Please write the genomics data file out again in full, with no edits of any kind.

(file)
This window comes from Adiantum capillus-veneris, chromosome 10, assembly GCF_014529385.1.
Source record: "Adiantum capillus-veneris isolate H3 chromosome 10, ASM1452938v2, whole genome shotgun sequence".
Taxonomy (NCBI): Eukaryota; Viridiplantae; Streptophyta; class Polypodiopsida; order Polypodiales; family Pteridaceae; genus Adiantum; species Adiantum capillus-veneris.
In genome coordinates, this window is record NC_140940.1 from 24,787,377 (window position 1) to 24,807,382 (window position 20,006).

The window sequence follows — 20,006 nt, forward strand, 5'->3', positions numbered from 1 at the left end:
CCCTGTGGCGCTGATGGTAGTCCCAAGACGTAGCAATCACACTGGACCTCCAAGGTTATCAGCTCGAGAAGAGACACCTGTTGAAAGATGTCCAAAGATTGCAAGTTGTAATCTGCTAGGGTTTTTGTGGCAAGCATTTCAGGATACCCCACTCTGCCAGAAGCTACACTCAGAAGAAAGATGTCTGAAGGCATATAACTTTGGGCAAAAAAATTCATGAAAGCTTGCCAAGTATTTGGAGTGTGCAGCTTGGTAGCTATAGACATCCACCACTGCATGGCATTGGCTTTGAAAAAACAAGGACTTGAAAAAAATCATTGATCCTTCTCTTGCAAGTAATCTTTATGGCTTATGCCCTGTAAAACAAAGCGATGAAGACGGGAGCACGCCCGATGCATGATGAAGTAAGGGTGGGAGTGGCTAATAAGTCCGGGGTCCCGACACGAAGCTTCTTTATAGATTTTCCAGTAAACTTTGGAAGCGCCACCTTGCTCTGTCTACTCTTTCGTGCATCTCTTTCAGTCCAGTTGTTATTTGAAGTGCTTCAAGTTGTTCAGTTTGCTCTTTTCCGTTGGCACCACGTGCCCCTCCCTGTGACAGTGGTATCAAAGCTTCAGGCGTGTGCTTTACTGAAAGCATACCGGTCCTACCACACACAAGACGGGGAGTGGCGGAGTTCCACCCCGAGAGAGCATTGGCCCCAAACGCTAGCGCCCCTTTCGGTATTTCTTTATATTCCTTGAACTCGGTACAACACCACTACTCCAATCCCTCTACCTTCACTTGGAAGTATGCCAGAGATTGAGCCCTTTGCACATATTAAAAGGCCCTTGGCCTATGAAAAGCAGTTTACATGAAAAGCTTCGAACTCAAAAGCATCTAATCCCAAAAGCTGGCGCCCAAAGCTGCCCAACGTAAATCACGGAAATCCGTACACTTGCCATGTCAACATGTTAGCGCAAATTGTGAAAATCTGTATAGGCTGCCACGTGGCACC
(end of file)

This window comes from Adiantum capillus-veneris, chromosome 10, assembly GCF_014529385.1.
Source record: "Adiantum capillus-veneris isolate H3 chromosome 10, ASM1452938v2, whole genome shotgun sequence".
Taxonomy (NCBI): Eukaryota; Viridiplantae; Streptophyta; class Polypodiopsida; order Polypodiales; family Pteridaceae; genus Adiantum; species Adiantum capillus-veneris.
In genome coordinates, this window is record NC_140940.1 from 24,787,377 (window position 1) to 24,807,382 (window position 20,006).

The window sequence follows — 20,006 nt, forward strand, 5'->3', positions numbered from 1 at the left end:
CCCTGTGGCGCTGATGGTAGTCCCAAGACGTAGCAATCACACTGGACCTCCAAGGTTATCAGCTCGAGAAGAGACACCTGTTGAAAGATGTCCAAAGATTGCAAGTTGTAATCTGCTAGGGTTTTTGTGGCAAGCATTTCAGGATACCCCACTCTGCCAGAAGCTACACTCAGAAGAAAGATGTCTGAAGGCATATAACTTTGGGCAAAAAAATTCATGAAAGCTTGCCAAGTATTTGGAGTGTGCAGCTTGGTAGCTATAGACATCCACCACTGCATGGCATTGGCTTTGAAAAAACAAGGACTTGAAAAAAATCATTGATCCTTCTCTTGCAAGTAATCTTTATGGCTTATGCCCTGTAAAACAAAGCGATGAAGACGGGAGCACGCCCGATGCATGATGAAGTAAGGGTGGGAGTGGCTAATAAGTCCGGGGTCCCGACACGAAGCTTCTTTATAGATTTTCCAGTAAACTTTGGAAGCGCCACCTTGCTCTGTCTACTCTTTCGTGCATCTCTTTCAGTCCAGTTGTTATTTGAAGTGCTTCAAGTTGTTCAGTTTGCTCTTTTCCGTTGGCACCACGTGCCCCTCCCTGTGACAGTGGTATCAAAGCTTCAGGCGTGTGCTTTACTGAAAGCATACCGGTCCTACCACACACAAGACGGGGAGTGGCGGAGTTCCACCCCGAGAGAGCATTGGCCCCAAACGCTAGCGCCCCTTTCGGTATTTCTTTATATTCCTTGAACTCGGTACAACACCACTACTCCAATCCCTCTACCTTCACTTGGAAGTATGCCAGAGATTGAGCCCTTTGCACATATTAAAAGGCCCTTGGCCTATGAAAAGCAGTTTACATGAAAAGCTTCGAACTCAAAAGCATCTAATCCCAAAAGCTGGCGCCCAAAGCTGCCCAACGTAAATCACGGAAATCCGTACACTTGCCATGTCAACATGTTAGCGCAAATTGTGAAAATCTGTATAGGCTGCCACGTGGCACC